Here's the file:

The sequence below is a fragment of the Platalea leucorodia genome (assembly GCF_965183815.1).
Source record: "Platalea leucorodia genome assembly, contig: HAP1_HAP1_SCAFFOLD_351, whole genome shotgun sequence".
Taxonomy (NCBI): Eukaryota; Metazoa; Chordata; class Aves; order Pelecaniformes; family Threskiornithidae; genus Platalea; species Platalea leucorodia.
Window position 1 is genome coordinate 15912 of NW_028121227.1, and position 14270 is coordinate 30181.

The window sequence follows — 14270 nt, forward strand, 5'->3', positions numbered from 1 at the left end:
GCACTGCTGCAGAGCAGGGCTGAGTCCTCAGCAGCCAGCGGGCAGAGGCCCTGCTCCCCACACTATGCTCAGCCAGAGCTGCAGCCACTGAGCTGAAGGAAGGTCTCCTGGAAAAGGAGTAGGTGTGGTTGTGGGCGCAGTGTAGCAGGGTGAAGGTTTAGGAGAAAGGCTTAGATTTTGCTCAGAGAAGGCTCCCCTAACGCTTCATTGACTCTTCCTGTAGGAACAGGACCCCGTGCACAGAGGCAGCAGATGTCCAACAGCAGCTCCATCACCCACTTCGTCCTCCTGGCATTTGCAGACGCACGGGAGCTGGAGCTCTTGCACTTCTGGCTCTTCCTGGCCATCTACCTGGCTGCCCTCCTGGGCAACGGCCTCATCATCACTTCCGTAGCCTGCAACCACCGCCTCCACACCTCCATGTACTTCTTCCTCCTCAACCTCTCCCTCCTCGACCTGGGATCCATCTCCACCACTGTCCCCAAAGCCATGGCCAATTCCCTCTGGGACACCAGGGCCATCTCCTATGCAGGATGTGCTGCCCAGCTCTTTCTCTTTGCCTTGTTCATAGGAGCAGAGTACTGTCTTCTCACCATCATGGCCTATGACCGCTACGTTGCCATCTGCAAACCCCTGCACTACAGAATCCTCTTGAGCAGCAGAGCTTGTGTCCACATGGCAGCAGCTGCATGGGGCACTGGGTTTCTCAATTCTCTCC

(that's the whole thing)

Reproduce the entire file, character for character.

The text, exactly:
The sequence below is a fragment of the Platalea leucorodia genome (assembly GCF_965183815.1).
Source record: "Platalea leucorodia genome assembly, contig: HAP1_HAP1_SCAFFOLD_351, whole genome shotgun sequence".
Taxonomy (NCBI): Eukaryota; Metazoa; Chordata; class Aves; order Pelecaniformes; family Threskiornithidae; genus Platalea; species Platalea leucorodia.
Window position 1 is genome coordinate 15912 of NW_028121227.1, and position 14270 is coordinate 30181.

The window sequence follows — 14270 nt, forward strand, 5'->3', positions numbered from 1 at the left end:
GCACTGCTGCAGAGCAGGGCTGAGTCCTCAGCAGCCAGCGGGCAGAGGCCCTGCTCCCCACACTATGCTCAGCCAGAGCTGCAGCCACTGAGCTGAAGGAAGGTCTCCTGGAAAAGGAGTAGGTGTGGTTGTGGGCGCAGTGTAGCAGGGTGAAGGTTTAGGAGAAAGGCTTAGATTTTGCTCAGAGAAGGCTCCCCTAACGCTTCATTGACTCTTCCTGTAGGAACAGGACCCCGTGCACAGAGGCAGCAGATGTCCAACAGCAGCTCCATCACCCACTTCGTCCTCCTGGCATTTGCAGACGCACGGGAGCTGGAGCTCTTGCACTTCTGGCTCTTCCTGGCCATCTACCTGGCTGCCCTCCTGGGCAACGGCCTCATCATCACTTCCGTAGCCTGCAACCACCGCCTCCACACCTCCATGTACTTCTTCCTCCTCAACCTCTCCCTCCTCGACCTGGGATCCATCTCCACCACTGTCCCCAAAGCCATGGCCAATTCCCTCTGGGACACCAGGGCCATCTCCTATGCAGGATGTGCTGCCCAGCTCTTTCTCTTTGCCTTGTTCATAGGAGCAGAGTACTGTCTTCTCACCATCATGGCCTATGACCGCTACGTTGCCATCTGCAAACCCCTGCACTACAGAATCCTCTTGAGCAGCAGAGCTTGTGTCCACATGGCAGCAGCTGCATGGGGCACTGGGTTTCTCAATTCTCTCC